Charitable Donation

Can I Use My Life Insurance to Give to Charity?

As Forbes explains in the article “2 Ways To Combine Charitable Giving And Life Insurance,” one of the core products for protecting wealth is life insurance. As you age, your need for life insurance may lessen, but sometimes it will increase. If you have a life insurance policy that you no longer need, one option might be to use your life insurance to give to charity. You can simply donate your policy to a charity of your choosing.  There are several ways that life insurance policies can be gifted or used for charitable purposes.

Donate your life insurance policy to charity
Use your life insurance policy to make a charitable donation.

Gift Your Existing Policy. You can simply give away an existing policy, if you no longer need the policy for estate liquidity or estate taxes. You could gift the policy outright to your favorite charity or use a Donor Advised Fund (DAF). If you give the policy to a charity outright, you can change ownership of the policy and pretty much be done with it. You might get a charitable income tax deduction for the value of the policy at the time of the gift (it’s measured by the sum of the interpolated terminal reserve plus unearned premiums rather than the death benefit amount).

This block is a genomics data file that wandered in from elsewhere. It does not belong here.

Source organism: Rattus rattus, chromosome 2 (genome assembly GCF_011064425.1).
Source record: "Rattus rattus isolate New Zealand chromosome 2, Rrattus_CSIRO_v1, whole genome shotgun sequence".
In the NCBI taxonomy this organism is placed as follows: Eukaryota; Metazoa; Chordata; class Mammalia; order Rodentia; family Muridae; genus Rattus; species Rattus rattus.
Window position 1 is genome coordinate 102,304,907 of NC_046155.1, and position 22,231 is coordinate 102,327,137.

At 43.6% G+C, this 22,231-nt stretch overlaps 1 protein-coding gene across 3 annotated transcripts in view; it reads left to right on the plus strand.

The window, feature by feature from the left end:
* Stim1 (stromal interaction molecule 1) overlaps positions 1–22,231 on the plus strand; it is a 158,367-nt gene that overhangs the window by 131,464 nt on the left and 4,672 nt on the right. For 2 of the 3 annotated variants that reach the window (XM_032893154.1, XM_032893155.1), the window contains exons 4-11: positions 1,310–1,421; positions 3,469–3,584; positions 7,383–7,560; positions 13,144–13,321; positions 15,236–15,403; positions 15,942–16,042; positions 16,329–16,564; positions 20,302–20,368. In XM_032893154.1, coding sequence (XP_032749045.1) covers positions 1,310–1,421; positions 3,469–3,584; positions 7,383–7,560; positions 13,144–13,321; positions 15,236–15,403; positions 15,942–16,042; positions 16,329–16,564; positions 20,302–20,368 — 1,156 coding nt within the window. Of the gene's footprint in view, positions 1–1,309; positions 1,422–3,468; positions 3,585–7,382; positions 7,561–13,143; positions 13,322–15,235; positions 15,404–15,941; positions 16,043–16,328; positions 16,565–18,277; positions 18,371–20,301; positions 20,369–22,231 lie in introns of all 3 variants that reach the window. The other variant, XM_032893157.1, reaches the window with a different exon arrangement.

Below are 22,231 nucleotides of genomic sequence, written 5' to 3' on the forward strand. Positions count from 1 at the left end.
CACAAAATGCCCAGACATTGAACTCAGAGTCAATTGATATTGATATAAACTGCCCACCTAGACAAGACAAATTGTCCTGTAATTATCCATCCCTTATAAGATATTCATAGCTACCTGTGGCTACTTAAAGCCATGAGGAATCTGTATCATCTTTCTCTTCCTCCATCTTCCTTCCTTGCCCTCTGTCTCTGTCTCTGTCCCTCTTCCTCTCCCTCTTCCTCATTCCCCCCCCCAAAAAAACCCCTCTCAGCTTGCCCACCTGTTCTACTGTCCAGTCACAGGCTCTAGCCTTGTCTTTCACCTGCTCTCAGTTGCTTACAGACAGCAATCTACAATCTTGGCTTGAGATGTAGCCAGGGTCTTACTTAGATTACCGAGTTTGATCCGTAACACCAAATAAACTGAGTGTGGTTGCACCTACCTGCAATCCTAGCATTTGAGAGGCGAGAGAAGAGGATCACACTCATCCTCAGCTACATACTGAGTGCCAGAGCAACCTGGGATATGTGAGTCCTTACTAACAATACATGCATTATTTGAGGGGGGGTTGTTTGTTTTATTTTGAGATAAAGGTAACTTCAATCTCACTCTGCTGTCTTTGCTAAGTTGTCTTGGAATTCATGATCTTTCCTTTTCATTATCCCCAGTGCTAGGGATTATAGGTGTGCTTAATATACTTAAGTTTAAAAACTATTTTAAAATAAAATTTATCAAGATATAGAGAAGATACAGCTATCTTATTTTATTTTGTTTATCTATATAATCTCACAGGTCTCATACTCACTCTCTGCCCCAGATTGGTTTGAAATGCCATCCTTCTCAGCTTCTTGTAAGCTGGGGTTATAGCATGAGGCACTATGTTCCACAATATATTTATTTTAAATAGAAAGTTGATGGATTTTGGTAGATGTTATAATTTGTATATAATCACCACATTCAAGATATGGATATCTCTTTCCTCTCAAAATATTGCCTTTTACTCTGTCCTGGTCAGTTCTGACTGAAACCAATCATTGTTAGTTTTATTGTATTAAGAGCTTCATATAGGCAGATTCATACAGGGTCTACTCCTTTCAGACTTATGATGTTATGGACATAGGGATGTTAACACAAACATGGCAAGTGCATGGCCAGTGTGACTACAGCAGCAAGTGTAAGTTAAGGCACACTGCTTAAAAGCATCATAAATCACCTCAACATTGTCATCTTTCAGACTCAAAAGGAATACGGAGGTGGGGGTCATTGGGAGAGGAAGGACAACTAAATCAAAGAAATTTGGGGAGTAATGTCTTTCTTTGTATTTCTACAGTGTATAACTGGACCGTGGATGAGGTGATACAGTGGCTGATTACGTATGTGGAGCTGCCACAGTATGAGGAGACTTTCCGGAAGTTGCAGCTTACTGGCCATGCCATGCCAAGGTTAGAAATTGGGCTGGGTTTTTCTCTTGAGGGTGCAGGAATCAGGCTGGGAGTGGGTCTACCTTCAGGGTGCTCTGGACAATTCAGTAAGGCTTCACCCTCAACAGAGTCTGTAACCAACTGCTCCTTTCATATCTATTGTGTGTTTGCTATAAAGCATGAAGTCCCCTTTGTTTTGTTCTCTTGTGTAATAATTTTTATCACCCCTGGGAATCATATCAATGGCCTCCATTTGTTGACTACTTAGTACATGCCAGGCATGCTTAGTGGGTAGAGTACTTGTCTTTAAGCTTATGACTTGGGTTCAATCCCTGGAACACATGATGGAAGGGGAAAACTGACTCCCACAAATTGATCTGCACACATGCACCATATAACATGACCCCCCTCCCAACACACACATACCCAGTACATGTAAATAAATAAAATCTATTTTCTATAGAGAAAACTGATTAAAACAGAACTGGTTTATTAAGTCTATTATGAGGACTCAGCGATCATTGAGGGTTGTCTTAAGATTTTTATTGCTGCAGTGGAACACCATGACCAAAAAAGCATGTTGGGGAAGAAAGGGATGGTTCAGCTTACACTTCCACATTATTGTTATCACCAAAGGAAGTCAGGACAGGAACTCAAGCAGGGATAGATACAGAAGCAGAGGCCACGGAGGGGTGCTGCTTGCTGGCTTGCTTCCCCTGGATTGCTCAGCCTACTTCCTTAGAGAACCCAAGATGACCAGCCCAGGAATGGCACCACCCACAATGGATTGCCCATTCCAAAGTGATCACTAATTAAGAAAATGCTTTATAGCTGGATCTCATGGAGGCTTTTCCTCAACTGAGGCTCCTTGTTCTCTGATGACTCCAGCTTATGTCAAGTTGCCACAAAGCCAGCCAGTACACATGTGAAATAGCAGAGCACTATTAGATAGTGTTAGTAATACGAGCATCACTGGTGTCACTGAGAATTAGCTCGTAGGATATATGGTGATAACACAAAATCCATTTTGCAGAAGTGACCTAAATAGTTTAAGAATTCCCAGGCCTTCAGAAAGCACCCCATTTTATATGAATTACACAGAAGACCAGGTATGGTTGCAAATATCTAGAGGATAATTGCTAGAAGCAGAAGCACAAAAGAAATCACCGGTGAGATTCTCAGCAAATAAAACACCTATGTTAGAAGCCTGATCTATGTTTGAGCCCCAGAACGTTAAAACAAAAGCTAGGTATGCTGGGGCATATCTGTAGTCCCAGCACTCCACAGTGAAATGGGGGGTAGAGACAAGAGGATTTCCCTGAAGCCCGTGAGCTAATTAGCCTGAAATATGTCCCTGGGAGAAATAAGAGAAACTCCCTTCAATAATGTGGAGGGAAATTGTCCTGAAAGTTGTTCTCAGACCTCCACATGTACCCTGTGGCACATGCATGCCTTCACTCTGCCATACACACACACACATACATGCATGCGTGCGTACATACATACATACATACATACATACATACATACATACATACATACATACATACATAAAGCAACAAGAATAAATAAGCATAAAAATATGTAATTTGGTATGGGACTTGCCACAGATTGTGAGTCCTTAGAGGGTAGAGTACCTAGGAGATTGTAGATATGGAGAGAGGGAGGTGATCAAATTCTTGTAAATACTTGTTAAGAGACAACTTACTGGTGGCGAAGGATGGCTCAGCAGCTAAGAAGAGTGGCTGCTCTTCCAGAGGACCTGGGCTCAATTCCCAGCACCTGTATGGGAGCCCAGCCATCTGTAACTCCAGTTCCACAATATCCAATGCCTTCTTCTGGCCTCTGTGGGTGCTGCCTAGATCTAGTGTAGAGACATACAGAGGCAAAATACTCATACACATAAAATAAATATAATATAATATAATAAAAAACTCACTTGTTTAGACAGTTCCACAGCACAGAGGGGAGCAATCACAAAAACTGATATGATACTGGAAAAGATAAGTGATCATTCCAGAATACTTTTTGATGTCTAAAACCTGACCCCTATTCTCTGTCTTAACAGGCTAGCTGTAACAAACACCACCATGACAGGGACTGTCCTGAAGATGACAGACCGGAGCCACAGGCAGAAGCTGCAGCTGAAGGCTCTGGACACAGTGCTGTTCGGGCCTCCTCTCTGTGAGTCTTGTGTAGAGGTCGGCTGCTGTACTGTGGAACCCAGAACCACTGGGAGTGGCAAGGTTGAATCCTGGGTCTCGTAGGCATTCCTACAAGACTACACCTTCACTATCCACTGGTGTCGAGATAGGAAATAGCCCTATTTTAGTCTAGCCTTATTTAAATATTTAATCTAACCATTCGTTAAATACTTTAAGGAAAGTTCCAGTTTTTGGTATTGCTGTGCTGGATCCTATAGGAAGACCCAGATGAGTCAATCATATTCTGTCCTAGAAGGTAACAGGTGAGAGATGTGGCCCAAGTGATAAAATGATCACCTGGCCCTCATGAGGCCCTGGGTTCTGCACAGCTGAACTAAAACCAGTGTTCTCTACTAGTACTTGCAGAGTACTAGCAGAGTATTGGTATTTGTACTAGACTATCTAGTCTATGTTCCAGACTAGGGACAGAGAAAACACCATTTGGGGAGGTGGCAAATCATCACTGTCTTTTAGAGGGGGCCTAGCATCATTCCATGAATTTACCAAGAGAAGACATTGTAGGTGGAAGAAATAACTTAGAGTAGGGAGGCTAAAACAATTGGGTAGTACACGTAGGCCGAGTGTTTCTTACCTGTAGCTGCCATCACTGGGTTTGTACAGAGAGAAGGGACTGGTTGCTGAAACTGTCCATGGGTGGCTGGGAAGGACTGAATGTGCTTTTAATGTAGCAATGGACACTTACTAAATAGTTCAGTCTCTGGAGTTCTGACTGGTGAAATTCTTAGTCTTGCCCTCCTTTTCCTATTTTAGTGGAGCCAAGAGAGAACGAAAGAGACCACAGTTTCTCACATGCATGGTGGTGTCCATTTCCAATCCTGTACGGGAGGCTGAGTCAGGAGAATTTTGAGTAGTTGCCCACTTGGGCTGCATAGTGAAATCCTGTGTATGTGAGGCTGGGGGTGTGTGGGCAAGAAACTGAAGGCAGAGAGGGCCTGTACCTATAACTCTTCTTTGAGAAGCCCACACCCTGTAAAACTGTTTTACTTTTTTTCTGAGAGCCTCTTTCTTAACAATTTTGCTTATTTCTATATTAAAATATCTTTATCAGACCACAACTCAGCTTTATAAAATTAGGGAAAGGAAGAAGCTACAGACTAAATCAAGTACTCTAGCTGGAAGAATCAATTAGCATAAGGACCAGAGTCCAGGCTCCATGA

If the policy has ongoing premiums, those would be the responsibility of the charity. However, you can help them, by continuing to make the premium payments on behalf of the charity by directly paying the insurance company. You could also pay the value of the premiums to the charity and let it pay the insurance company. The premiums would then be tax deductible, since the charity owns the policy.

You could also simplify your life as the donor, where you could convert the policy to a reduced and paid-up policy and donate it with no ongoing premiums needed. This may be easier, because you don’t need to create an additional outflow of cash, after the gift is made to keep the policy in effect for the charity. You just transfer the policy value without any further obligations.

Charities typically like to receive gifts of policies with no ongoing premiums, because it eliminates the task of sending the donor a gift receipt, every time a premium payment is made. It also eliminates the issue of whether the donor or the charity is to pay future premiums.

Gift a New Life Insurance Policy. Another tact is to give a new life insurance policy. This can be a bit more involved, because if the charity’s going to be the owner, they must have an insurable interest in the donor. However, if you have a strong ongoing relationship with the charity, this requirement can be satisfied. You can then pay up the policy completely at the start or make ongoing premium payments over time.

Reference: Forbes (March 6, 2019) “2 Ways To Combine Charitable Giving And Life Insurance”